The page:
Senate Bill 256 will affect public sector union members, which include healthcare workers and more than 150,000 teachers.
Republican senators passed a bill that some workers describe as anti-union and was met with strong opposition from unions across the state.
SB 256 will affect public sector union members, a group which includes healthcare workers and more than 150,000 teachers. The legislation excludes unions representing cops, firefighters, corrections officers, and probation officers.
One of the most criticized points of the proposal is that public sector unions would need to maintain a membership of at least 60% of the employees to remain certified and, therefore, maintain any contract they have with an employer.
This would put unions in trouble, because Florida is a right-to-work state, so employees of a unionized workplace don’t need to sign up for union membership in order to get the benefits of a union contract.
That policy makes it hard for unions to reach 60% membership. According to Orlando Weekly, for example, at least 45 teachers’ unions didn’t reach it last year.
In the event the union does not reach that goal, it will face the risk of decertification and therefore the dissolution of the union contract, if it’s not able to recertify.
Workers will risk losing benefits such as wage increases, retirement benefits, healthcare costs, family leave, paid time off, and vacation time because it could be nullified.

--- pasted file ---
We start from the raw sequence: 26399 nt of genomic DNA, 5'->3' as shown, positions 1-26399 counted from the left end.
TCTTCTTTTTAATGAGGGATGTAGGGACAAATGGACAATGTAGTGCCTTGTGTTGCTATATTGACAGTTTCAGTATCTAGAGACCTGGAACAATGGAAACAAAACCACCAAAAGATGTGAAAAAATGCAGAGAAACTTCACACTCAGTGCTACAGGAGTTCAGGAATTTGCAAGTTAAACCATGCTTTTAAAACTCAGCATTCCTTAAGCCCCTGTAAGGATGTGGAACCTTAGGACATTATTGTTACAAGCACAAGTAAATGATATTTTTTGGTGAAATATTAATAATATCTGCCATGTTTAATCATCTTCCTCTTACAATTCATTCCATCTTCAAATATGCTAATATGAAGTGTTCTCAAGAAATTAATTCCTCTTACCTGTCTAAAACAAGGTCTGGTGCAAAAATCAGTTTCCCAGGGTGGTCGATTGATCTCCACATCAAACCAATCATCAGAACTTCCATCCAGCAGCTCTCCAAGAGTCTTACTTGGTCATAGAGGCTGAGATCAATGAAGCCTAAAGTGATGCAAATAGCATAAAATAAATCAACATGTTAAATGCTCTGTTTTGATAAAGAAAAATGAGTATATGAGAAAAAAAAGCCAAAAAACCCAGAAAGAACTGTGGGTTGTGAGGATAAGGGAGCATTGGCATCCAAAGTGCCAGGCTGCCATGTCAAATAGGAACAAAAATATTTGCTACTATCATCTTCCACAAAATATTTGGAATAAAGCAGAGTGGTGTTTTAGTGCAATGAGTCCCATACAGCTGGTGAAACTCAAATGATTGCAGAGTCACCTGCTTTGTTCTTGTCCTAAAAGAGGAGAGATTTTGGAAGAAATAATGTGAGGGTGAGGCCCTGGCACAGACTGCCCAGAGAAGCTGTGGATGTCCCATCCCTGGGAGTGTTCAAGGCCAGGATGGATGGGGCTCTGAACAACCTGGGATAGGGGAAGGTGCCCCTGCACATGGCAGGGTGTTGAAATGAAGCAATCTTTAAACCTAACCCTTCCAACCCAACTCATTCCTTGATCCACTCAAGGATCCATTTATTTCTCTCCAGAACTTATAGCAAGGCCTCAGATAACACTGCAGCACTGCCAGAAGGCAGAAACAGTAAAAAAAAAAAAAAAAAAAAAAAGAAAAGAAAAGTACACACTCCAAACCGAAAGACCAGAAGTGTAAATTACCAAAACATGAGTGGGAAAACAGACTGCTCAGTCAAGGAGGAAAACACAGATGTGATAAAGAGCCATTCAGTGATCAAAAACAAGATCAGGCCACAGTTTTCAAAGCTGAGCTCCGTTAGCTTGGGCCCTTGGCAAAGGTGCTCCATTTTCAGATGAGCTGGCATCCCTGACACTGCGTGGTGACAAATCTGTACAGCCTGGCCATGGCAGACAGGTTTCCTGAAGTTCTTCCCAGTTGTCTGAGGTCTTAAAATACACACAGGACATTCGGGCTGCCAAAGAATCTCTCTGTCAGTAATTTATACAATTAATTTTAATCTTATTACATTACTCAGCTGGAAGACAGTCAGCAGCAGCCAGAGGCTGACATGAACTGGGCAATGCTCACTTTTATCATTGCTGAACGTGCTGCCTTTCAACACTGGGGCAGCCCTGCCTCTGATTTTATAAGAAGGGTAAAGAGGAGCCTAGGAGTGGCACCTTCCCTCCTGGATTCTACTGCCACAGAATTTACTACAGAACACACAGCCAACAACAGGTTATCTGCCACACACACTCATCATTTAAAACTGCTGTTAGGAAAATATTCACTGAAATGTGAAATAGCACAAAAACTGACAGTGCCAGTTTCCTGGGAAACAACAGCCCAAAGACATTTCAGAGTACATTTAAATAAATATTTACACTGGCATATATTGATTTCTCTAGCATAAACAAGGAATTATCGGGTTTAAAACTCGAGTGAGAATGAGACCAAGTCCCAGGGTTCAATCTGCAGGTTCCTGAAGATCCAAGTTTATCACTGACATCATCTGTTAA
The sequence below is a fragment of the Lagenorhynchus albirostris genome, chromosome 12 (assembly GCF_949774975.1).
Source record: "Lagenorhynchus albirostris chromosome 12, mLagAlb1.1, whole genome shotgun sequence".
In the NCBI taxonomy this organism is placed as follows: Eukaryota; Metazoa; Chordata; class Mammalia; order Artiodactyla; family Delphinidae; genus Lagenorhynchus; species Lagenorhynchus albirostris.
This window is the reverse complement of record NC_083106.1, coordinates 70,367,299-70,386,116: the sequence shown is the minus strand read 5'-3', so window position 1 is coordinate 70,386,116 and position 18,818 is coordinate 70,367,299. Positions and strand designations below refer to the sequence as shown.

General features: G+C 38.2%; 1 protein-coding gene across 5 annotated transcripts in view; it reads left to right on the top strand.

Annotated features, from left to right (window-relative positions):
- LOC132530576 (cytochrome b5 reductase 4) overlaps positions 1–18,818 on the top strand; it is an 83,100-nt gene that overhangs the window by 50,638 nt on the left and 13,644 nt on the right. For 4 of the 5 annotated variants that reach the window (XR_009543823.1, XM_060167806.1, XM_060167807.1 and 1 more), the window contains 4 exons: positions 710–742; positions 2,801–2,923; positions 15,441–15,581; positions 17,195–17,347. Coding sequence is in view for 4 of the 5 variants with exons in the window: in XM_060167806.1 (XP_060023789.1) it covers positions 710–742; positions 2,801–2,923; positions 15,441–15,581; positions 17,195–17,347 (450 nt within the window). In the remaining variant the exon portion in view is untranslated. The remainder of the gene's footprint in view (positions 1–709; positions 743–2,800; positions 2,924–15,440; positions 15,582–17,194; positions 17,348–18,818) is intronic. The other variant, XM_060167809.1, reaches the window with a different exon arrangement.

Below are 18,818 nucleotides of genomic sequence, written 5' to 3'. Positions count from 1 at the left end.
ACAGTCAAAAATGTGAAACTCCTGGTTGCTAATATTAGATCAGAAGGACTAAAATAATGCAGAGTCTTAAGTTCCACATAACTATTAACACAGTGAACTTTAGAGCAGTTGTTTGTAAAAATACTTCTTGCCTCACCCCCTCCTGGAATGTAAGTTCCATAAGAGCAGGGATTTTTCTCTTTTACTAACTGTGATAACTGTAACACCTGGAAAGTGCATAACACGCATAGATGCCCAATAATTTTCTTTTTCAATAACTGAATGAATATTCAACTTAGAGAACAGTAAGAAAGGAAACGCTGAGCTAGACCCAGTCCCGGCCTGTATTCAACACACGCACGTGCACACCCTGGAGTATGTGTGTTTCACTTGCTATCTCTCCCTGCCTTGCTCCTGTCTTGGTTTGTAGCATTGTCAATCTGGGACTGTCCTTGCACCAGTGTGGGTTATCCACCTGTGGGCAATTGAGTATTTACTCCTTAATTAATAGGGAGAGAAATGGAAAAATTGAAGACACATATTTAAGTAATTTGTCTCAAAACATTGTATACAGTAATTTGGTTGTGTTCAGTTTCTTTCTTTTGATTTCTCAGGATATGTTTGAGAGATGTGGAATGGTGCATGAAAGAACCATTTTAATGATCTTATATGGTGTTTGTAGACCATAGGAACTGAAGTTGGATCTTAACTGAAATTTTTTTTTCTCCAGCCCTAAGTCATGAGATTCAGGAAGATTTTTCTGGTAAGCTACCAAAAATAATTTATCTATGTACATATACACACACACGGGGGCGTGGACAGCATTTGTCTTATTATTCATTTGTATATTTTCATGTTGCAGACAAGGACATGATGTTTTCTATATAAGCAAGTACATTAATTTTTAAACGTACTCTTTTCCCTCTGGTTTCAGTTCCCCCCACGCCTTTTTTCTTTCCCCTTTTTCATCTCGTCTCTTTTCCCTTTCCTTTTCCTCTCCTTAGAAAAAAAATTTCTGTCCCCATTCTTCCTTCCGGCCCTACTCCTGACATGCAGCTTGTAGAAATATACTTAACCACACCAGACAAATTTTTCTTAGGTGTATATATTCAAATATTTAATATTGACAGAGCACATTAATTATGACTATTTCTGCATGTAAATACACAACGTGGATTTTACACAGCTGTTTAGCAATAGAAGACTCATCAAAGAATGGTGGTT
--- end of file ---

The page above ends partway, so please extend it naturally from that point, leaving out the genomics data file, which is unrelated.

The bill also bans automatic paycheck deductions for union dues for the public sector bargaining units.
Democrat senators opposed the bill and were joined by five Republicans, who crossed party lines to vote against it.
Sen. Shevrin Jones (D-West Park) said Senate Republicans were wrong to target teachers and healthcare workers.
“These are the same people who when your families were in need during COVID, they stepped up and took care of you. If this is how we say thank you to them, shame on us,” Jones said.
Unions have also warned the state risks over $500 million in federal funds for public transit systems, including $43 million in the Orlando area, because transit systems need to maintain certain employee protections in order for them to receive the federal grants they apply for.
The bill is not yet ready for Gov. DeSantis’ signature, because the House is still evaluating its version.
The North Central Florida Central Labor Council, a coalition of several labor unions, is encouraging its members to call their representatives to ask them to vote against the bill.